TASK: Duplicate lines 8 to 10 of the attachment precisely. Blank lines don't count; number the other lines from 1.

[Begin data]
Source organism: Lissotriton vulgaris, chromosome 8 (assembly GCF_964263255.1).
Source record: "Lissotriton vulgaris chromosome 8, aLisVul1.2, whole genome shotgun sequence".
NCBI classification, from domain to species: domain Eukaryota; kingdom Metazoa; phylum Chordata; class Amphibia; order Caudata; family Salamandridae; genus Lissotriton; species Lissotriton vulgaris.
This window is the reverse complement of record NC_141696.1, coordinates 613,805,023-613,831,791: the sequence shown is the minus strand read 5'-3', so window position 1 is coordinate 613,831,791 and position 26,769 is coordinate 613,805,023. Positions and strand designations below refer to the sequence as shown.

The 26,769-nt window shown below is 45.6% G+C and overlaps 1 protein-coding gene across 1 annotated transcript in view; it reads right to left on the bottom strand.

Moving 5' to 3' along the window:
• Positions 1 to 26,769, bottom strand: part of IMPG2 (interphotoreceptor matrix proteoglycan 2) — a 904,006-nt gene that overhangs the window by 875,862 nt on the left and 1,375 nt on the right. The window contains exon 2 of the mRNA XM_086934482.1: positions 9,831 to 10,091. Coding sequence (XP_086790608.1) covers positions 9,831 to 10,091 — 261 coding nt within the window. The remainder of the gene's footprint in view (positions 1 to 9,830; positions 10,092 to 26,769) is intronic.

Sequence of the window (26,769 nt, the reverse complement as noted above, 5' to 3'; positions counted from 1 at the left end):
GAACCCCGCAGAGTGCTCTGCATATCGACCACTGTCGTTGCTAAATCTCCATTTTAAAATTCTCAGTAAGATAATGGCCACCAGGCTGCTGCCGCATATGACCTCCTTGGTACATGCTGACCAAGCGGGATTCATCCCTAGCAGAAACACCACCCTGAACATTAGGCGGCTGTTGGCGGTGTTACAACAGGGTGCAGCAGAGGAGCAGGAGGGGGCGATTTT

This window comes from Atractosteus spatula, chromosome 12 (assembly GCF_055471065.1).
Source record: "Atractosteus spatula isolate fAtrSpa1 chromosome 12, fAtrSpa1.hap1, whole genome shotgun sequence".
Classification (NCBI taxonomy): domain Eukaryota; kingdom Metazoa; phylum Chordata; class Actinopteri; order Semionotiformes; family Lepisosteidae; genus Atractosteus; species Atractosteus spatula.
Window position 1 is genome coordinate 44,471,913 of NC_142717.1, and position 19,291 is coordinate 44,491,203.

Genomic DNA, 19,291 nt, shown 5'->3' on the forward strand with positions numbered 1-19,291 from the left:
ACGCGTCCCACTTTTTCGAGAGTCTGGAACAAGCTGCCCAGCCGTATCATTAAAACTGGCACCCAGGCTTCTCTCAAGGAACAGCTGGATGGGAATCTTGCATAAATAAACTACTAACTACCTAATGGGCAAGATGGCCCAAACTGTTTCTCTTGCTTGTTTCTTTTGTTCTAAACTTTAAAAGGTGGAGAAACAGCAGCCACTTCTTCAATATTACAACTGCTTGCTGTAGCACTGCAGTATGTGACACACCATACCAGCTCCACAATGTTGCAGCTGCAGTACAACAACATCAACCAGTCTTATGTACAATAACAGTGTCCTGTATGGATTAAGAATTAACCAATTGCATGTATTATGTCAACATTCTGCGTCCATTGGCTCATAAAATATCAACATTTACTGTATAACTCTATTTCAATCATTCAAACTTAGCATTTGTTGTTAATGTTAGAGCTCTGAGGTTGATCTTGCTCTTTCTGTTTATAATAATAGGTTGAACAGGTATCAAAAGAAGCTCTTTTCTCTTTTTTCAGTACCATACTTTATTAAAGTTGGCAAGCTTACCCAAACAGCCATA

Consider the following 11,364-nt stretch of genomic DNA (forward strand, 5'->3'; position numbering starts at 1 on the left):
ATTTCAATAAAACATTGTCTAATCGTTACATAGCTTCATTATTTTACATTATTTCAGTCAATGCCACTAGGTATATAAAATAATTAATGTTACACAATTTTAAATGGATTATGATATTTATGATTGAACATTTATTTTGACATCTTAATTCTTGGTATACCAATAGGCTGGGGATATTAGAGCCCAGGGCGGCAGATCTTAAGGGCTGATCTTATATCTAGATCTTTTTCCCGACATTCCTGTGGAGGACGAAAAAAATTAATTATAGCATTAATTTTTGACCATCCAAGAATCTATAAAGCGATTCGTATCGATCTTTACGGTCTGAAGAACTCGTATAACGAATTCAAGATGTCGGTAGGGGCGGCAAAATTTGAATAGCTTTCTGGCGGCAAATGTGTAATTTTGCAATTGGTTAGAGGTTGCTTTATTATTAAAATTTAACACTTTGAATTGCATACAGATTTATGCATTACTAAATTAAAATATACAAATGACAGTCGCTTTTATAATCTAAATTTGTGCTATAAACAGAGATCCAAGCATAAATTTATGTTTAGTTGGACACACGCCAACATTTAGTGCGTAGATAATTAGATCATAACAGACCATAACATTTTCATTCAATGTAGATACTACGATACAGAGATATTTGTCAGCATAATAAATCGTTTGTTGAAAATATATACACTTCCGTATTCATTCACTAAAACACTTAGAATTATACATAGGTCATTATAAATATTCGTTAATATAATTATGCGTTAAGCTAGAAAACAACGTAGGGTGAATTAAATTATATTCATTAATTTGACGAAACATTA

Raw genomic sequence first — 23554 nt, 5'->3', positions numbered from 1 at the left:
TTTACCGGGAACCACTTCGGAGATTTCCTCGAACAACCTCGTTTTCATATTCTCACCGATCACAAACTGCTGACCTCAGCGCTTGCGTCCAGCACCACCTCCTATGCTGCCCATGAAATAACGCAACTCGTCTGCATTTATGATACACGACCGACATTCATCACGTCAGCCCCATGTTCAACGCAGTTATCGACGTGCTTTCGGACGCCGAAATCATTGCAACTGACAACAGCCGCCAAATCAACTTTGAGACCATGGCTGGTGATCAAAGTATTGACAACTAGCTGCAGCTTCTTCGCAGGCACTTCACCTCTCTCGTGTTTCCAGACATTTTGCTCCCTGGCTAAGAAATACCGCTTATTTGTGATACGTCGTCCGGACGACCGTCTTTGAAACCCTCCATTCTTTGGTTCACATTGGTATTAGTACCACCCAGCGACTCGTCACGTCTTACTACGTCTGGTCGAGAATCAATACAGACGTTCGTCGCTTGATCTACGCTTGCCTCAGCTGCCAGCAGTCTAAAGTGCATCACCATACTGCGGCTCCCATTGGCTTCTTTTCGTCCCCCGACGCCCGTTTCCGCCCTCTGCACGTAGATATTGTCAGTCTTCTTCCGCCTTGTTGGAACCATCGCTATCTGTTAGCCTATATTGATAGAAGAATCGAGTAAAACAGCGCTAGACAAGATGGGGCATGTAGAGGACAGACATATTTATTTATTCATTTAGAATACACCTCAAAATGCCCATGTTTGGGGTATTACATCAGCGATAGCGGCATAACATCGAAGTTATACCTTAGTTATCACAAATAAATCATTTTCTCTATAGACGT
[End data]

Sequence of the window (26,769 nt, the reverse complement as noted above, 5' to 3'; positions counted from 1 at the left end):
GAACCCCGCAGAGTGCTCTGCATATCGACCACTGTCGTTGCTAAATCTCCATTTTAAAATTCTCAGTAAGATAATGGCCACCAGGCTGCTGCCGCATATGACCTCCTTGGTACATGCTGACCAAGCGGGATTCATCCCTAGCAGAAACACCACCCTGAACATTAGGCGGCTGTTGGCGGTGTTACAACAGGGTGCAGCAGAGGAGCAGGAGGGGGCGATTTT

This window comes from Atractosteus spatula, chromosome 12 (assembly GCF_055471065.1).